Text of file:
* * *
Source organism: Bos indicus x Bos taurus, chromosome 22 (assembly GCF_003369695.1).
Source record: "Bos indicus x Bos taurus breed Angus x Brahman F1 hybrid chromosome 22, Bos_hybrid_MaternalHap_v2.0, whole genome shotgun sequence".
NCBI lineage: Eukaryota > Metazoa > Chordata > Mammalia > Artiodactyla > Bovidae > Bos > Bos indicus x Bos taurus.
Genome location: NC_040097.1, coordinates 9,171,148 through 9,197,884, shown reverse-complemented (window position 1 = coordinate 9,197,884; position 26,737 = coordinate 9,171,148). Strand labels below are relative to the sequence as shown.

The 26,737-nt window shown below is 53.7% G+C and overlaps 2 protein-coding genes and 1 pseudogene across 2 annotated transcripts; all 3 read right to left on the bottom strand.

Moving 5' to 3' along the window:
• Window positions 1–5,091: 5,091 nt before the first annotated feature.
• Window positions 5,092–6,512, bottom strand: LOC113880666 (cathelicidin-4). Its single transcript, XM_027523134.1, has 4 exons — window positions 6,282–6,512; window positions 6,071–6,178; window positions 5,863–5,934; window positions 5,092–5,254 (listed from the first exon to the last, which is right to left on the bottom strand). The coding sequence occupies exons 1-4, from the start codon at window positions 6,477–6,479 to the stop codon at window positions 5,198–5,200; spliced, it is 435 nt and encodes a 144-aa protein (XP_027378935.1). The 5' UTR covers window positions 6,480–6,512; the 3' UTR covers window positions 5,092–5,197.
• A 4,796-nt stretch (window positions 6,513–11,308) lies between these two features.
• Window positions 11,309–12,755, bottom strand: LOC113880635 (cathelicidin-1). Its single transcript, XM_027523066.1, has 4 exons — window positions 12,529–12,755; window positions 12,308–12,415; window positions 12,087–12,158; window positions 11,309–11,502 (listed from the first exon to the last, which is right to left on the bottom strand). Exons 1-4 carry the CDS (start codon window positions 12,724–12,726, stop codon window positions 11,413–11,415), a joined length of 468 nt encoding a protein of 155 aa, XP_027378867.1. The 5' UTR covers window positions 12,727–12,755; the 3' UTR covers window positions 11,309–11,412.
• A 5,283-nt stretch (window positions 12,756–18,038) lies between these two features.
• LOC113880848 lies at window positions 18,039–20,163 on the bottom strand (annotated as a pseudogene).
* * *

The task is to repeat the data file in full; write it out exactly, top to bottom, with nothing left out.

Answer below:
Source organism: Bos indicus x Bos taurus, chromosome 22 (assembly GCF_003369695.1).
Source record: "Bos indicus x Bos taurus breed Angus x Brahman F1 hybrid chromosome 22, Bos_hybrid_MaternalHap_v2.0, whole genome shotgun sequence".
NCBI lineage: Eukaryota > Metazoa > Chordata > Mammalia > Artiodactyla > Bovidae > Bos > Bos indicus x Bos taurus.
Genome location: NC_040097.1, coordinates 9,171,148 through 9,197,884, shown reverse-complemented (window position 1 = coordinate 9,197,884; position 26,737 = coordinate 9,171,148). Strand labels below are relative to the sequence as shown.

The 26,737-nt window shown below is 53.7% G+C and overlaps 2 protein-coding genes and 1 pseudogene across 2 annotated transcripts; all 3 read right to left on the bottom strand.

Moving 5' to 3' along the window:
• Window positions 1–5,091: 5,091 nt before the first annotated feature.
• Window positions 5,092–6,512, bottom strand: LOC113880666 (cathelicidin-4). Its single transcript, XM_027523134.1, has 4 exons — window positions 6,282–6,512; window positions 6,071–6,178; window positions 5,863–5,934; window positions 5,092–5,254 (listed from the first exon to the last, which is right to left on the bottom strand). The coding sequence occupies exons 1-4, from the start codon at window positions 6,477–6,479 to the stop codon at window positions 5,198–5,200; spliced, it is 435 nt and encodes a 144-aa protein (XP_027378935.1). The 5' UTR covers window positions 6,480–6,512; the 3' UTR covers window positions 5,092–5,197.
• A 4,796-nt stretch (window positions 6,513–11,308) lies between these two features.
• Window positions 11,309–12,755, bottom strand: LOC113880635 (cathelicidin-1). Its single transcript, XM_027523066.1, has 4 exons — window positions 12,529–12,755; window positions 12,308–12,415; window positions 12,087–12,158; window positions 11,309–11,502 (listed from the first exon to the last, which is right to left on the bottom strand). Exons 1-4 carry the CDS (start codon window positions 12,724–12,726, stop codon window positions 11,413–11,415), a joined length of 468 nt encoding a protein of 155 aa, XP_027378867.1. The 5' UTR covers window positions 12,727–12,755; the 3' UTR covers window positions 11,309–11,412.
• A 5,283-nt stretch (window positions 12,756–18,038) lies between these two features.
• LOC113880848 lies at window positions 18,039–20,163 on the bottom strand (annotated as a pseudogene).